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Saturday, March 26, 2005


Eliot Miranda has a great rant on comp.lang.smalltalk.dolphin about the history of Smalltalk and how to capture the hearts of future developers:
    First VS was killed by ObjectShare, not by Cincom; Cincom has done their
    best to make VS available, including maintennance releases, e.g. for
    WinXP; i.e. the VW team puts effort into keeping VS alive, even if in a
    coma. Further, note that some of those behind the "killing" of VS at
    ObjectShare were senior figures at Digitalk. VisualWorks did not kill
    VS, people in control of PPD/ObjectShare who were interested in making
    money killed it, and they ended up loosing the company a lot of money,
    and a lot of engineering talent in the process.

    One major mistake ParcPlace and Digitalk management made was assuming
    they were each other's competition and hence a merger eliminated each
    other's major competitor. Java was just a few months away...

    Second, Dolphin is not VW's competition, it is our ally. .Net and Java
    are our competition (and to a lesser extent python, perl et al). It is
    to compete against MS, IBM, Sun et al that we've provided a lower
    entry-point for the single programmer, not to steal market share away
    from Dolphin.

    In fact the situation is quite the reverse. VW wants Dolphin to succeed
    and we're worried whenever any dialect seems to be suffering. If one
    looks at Smalltalk from an MIS perspective it can be perceived to be a
    tiny niche with very few stable players. Market analysts denigrate
    Smalltalk as a dead language that is going away and one that management
    should leave in favour of typically Java and .Net. [But these analysts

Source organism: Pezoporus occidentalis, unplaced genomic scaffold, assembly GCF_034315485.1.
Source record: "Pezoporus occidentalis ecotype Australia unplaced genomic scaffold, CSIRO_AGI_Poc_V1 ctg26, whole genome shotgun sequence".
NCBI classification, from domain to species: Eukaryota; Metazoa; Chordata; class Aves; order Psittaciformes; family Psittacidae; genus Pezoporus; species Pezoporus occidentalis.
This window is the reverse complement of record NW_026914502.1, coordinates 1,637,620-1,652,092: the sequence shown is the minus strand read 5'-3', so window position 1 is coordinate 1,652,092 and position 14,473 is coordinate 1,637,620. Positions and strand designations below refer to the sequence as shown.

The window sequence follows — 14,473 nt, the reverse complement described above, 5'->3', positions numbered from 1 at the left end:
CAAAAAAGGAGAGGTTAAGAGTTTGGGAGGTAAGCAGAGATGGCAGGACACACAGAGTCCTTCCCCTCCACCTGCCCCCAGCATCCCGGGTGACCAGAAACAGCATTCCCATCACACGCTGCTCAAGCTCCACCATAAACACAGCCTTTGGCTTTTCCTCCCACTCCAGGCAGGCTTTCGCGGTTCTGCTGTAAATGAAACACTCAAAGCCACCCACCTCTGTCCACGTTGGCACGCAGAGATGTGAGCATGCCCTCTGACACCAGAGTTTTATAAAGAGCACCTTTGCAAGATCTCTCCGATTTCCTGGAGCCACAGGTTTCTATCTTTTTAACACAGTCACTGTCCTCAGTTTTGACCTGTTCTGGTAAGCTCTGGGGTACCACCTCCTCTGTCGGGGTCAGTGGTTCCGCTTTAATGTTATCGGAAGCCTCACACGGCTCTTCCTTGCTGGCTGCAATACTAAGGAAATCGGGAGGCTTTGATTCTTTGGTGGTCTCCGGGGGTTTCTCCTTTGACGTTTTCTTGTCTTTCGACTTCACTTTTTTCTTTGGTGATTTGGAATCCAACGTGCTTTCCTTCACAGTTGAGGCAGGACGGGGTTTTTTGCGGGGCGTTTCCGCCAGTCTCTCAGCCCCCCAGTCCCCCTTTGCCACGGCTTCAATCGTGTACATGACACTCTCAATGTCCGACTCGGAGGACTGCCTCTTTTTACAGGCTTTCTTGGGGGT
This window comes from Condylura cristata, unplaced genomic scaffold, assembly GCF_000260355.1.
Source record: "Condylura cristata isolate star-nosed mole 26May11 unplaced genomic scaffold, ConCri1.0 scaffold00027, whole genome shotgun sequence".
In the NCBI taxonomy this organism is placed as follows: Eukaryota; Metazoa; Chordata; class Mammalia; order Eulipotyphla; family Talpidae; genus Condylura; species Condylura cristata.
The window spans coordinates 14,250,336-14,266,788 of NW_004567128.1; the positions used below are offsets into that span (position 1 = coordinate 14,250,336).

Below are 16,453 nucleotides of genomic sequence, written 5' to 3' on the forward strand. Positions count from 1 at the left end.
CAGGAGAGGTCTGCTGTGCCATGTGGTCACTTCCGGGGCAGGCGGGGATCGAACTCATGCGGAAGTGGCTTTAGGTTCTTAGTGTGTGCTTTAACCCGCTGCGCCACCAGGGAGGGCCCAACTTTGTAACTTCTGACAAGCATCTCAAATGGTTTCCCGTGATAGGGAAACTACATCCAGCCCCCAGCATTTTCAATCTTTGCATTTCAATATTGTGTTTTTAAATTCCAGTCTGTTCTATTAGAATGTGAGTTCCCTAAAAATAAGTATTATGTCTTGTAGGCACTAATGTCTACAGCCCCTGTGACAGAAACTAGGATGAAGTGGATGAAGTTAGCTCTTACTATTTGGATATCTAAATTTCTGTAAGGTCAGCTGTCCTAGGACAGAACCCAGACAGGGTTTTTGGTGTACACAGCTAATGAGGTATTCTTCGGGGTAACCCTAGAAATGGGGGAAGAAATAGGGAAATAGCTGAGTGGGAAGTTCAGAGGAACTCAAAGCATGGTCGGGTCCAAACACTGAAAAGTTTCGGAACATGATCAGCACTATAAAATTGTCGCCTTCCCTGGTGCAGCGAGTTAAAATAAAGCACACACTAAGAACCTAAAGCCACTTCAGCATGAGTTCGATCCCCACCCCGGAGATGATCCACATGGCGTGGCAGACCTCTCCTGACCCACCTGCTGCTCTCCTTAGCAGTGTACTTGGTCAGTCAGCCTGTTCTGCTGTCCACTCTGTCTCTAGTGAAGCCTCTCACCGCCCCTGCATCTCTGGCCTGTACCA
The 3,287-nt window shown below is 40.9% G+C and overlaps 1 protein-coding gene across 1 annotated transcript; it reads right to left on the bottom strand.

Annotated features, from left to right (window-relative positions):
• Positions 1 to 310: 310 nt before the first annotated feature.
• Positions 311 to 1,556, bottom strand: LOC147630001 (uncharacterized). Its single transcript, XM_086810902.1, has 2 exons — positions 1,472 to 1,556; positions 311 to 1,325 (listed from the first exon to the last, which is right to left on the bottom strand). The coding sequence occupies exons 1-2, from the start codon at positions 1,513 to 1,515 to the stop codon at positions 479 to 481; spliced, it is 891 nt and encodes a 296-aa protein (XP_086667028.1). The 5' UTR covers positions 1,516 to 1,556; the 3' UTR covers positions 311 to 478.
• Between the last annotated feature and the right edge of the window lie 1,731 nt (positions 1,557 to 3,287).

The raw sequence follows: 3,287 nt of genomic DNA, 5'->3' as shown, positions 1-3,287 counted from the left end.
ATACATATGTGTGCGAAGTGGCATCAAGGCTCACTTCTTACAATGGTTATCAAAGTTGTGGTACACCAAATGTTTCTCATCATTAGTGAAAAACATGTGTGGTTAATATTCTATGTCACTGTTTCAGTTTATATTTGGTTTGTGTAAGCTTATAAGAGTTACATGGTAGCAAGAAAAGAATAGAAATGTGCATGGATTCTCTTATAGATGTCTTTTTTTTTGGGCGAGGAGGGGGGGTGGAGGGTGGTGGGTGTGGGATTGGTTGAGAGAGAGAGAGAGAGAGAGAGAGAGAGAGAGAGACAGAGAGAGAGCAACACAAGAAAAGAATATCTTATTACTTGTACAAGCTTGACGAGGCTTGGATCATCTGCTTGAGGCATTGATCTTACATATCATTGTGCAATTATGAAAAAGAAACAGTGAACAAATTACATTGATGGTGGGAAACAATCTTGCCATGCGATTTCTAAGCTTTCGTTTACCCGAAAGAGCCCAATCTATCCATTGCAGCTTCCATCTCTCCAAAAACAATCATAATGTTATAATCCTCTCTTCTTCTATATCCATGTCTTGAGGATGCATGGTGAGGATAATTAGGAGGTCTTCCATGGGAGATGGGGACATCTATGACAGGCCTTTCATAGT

are playing to the choir, not providing objective advice].

    The more healthy vendors and active open source dialects there are in
    the Smalltalk community the more the above misperception can be
    countered and the more confident MIS types can be in choosing Smalltalk.

    If one looks at market share as available dollars to be spent on
    development and deployment technology then the choice is obvious. One
    can wear blinkers and go after 100% of the few millions of dollars being
    spent on SMalltalk development projects, attempt to eliminate the very
    people that help bolster your own sales, and have a larger slice of a
    rapidly shrinking pie. Alternatively, one can look at the total market
    and attempt to gain a share of billions of dollars being spent on
    development and deployment technology across the industry, and gain a
    growing share of a growing pie. For the Smalltalk sector to to do the
    latter it helps if it attempts to be a community and recognizes its
    members can be of enormous help to each other. Being fearful of each
    other is not the answer.

    One important aspect of this is the evolution of Smalltalk. When
    Smalltalk was developed it was funded by the most rapidly growing
    technology company the world had seen and it was developed by a
    relatively small team. Certainly the number of people working on Java